So what should parents in Hong Kong, and elsewhere (this problem is not limited to Hong Kong, of course) do to give their children the best chance of being successfully bilingual and acquiring the languages that the children need and the languages that the parents want? My answer is to start at home, doing what you do best and what your children need first – your own language. Choose at least one parent to pass on the home language, and to be active in this process. If the other parent wants to use English, and is fluent enough for this to be a viable choice for a parenting language, then you can do both at home using the one-parent, one-language model. But the community language should not be sacrificed or neglected in the chase for higher status languages – the better you do your job at home with your own language, the better prepared your children will be to add other languages. The bottom line is that Cantonese children should speak Cantonese – for them, it is more important in the early years than any other language. It’s what makes them a part of their family, extended family, culture and identity. Give them this first, and then plan to add in the other languages (within reason!) that you think are important for your children too.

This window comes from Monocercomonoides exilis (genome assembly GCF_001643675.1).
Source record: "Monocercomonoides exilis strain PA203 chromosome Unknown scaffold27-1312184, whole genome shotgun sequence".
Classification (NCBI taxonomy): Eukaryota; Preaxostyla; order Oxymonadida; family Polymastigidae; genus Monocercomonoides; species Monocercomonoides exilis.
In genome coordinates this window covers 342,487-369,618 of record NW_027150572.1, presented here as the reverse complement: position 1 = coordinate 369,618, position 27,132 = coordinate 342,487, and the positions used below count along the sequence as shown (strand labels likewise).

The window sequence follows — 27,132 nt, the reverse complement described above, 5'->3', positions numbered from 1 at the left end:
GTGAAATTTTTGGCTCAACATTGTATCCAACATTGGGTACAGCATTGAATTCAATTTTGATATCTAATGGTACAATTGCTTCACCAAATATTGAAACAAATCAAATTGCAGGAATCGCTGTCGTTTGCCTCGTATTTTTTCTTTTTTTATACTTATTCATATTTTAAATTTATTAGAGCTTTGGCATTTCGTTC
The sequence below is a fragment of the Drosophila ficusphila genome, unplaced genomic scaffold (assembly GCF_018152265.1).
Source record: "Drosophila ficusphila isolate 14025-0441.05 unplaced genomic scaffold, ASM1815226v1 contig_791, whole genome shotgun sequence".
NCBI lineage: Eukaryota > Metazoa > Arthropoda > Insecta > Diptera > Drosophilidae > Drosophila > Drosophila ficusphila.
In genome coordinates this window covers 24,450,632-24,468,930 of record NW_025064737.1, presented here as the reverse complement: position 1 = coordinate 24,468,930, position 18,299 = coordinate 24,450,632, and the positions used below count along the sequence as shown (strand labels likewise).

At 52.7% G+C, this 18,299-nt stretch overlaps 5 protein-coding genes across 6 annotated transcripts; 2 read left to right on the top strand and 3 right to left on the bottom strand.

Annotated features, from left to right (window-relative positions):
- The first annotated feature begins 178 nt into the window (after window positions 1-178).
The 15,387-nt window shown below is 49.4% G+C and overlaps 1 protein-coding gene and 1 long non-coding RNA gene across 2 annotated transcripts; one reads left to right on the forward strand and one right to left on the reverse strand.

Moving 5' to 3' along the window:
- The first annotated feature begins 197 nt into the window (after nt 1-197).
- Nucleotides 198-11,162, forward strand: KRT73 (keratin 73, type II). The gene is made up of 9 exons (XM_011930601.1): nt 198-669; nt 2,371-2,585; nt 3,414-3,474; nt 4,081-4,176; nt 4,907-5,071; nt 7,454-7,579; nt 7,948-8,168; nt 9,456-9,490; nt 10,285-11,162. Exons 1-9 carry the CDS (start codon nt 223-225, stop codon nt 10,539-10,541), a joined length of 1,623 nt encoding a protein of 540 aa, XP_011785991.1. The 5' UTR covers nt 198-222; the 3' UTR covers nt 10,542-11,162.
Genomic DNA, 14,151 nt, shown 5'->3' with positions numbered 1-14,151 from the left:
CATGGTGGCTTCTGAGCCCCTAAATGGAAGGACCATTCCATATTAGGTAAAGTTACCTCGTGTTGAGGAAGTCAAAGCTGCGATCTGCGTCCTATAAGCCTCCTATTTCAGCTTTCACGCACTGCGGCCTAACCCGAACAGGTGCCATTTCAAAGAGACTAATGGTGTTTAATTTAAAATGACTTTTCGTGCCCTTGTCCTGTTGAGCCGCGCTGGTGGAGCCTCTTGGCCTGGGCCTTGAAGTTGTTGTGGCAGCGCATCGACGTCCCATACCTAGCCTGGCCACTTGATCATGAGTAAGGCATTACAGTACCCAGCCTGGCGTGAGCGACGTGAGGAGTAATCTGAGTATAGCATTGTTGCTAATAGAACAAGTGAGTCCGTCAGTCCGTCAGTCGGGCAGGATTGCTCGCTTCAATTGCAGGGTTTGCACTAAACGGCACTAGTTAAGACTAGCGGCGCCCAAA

When Family Languages are in Conflict

A different language is a different vision of life.

  • Federico Fellini

The vast majority of families I have worked with over the years have been in agreement about the decision to raise their children as bilingual/multilingual. Usually they come to me for family language planning advice because they want to “get it right” and ensure that their children are able to use both languages of the parents, and other languages (school, community) as well. But every once in a while, I work with a family in a situation of language conflict; they can not agree on language goals or priorities for their children.